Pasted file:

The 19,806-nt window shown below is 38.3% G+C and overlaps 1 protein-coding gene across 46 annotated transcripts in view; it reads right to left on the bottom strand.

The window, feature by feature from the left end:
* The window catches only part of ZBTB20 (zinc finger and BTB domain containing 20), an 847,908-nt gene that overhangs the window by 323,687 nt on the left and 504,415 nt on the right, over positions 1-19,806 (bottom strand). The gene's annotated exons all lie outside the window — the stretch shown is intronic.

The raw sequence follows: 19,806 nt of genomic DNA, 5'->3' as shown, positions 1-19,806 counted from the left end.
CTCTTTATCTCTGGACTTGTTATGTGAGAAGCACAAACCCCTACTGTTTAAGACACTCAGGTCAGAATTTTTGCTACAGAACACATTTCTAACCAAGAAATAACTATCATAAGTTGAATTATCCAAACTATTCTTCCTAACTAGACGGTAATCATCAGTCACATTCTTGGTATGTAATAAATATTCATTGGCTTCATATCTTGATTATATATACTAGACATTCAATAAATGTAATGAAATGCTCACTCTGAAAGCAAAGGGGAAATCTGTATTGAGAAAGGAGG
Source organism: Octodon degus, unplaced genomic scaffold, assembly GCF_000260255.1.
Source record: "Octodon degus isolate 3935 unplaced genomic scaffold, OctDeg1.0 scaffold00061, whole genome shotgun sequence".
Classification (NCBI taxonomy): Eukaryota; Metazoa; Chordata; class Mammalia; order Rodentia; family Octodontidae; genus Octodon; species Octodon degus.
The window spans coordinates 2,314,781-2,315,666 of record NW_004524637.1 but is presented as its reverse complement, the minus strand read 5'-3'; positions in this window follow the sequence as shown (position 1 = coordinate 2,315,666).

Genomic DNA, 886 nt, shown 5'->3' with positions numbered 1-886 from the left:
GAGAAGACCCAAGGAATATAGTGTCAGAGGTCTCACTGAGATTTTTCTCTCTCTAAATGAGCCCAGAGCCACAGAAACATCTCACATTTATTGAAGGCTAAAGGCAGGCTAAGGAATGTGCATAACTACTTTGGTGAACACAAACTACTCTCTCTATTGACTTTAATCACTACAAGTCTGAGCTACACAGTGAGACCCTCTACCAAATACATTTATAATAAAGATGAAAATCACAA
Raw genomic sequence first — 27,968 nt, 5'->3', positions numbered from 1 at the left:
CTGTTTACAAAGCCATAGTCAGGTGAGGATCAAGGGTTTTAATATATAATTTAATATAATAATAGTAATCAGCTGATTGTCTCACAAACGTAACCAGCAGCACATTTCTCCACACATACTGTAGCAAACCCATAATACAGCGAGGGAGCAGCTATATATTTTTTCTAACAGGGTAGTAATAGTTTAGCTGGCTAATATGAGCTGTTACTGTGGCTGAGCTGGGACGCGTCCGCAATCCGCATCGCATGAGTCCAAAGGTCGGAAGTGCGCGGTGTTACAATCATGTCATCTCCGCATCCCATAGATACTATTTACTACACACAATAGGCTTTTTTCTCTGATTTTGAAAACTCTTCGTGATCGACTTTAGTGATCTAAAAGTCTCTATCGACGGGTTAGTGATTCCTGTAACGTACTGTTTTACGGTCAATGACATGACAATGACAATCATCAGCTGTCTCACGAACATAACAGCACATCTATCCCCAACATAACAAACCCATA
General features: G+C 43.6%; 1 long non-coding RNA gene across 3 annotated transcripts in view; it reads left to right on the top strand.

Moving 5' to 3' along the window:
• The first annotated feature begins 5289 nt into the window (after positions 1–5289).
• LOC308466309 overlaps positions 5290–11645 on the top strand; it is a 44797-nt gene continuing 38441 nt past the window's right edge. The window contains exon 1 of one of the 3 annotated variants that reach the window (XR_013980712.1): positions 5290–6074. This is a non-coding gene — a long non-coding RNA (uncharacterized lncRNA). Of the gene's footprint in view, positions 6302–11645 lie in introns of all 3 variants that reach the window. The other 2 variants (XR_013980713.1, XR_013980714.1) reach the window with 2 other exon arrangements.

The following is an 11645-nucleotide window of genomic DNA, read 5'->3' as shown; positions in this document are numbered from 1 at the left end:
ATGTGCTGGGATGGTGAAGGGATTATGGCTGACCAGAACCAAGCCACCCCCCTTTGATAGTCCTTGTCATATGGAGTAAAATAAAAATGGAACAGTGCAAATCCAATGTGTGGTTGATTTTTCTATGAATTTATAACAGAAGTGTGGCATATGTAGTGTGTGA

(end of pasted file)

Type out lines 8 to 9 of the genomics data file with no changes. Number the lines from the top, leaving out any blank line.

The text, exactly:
Classification (NCBI taxonomy): Eukaryota; Metazoa; Chordata; class Mammalia; order Rodentia; family Octodontidae; genus Octodon; species Octodon degus.
The window spans coordinates 2,314,781-2,315,666 of record NW_004524637.1 but is presented as its reverse complement, the minus strand read 5'-3'; positions in this window follow the sequence as shown (position 1 = coordinate 2,315,666).